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Another day, another AZ law goes before SCOTUS

News this morning that the U.S. Supreme Court would hear an appeal of Arizona's employer sanctions law (Laws 2007, Chapter 279) was hailed as a minor victory by both proponents and critics of the law. Pearce told our reporter he believes the high court, by a 6-3 or 5-4 vote, will uphold the law as constitutional. "We've won at every level," he said, adding that upholding the law will allow for employer sanctions to "become the law of the land."

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Ripple effect (access required)

Arizona’s matching funds system for publicly financed campaigns may be going down, but it probably won’t go alone.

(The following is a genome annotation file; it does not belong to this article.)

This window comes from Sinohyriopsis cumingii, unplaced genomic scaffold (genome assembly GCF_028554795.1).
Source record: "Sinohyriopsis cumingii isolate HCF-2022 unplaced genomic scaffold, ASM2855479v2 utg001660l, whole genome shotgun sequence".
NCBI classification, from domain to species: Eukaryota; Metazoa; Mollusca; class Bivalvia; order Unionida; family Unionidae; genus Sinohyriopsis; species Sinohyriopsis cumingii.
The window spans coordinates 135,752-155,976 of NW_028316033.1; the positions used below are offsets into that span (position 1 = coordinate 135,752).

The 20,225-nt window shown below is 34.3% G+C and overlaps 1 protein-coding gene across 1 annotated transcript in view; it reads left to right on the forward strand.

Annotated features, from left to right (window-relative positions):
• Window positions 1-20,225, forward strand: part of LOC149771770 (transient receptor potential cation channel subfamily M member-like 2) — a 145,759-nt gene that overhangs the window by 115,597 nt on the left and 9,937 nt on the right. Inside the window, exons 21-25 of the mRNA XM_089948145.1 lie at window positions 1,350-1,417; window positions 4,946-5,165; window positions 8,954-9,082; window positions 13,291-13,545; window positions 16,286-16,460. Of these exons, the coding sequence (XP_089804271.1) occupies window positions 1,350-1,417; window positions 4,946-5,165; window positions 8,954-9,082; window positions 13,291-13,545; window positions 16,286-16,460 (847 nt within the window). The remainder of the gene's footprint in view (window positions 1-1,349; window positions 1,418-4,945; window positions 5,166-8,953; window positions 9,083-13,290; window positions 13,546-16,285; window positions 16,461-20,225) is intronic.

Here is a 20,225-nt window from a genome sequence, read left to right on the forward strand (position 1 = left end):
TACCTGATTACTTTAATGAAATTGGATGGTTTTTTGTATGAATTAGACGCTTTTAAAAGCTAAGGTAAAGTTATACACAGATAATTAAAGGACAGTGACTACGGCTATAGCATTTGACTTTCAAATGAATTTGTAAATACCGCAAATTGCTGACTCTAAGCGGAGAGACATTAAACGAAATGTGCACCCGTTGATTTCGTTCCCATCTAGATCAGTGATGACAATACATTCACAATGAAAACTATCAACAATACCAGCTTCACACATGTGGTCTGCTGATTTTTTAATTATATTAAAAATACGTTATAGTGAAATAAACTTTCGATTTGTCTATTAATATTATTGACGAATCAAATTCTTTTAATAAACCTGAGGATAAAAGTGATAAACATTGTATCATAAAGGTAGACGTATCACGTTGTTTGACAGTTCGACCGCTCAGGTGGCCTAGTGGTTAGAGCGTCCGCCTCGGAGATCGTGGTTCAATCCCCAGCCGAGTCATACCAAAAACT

The U.S. Supreme Court’s decision to block Arizona’s Clean Elections system from distributing matching funds is a bad omen for similar systems in other states, and could portend their end if the court rules that matching funds are unconstitutional, according to legal experts and campaign finance reform advocates.

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You keep saying that, but…

Questions about what is and is not fair for candidates were of primary importance to CCEC staff and commissioners yesterday, but in court, their attorneys appear to have made a conscious effort recently to dodge those terms. Before yesterday's emergency meeting, Commissioner Gary Scaramazzo told our reporter he was upset by the U.S. Supreme Court's decision to stop matching funds from being distributed during the 2010 election cycle.

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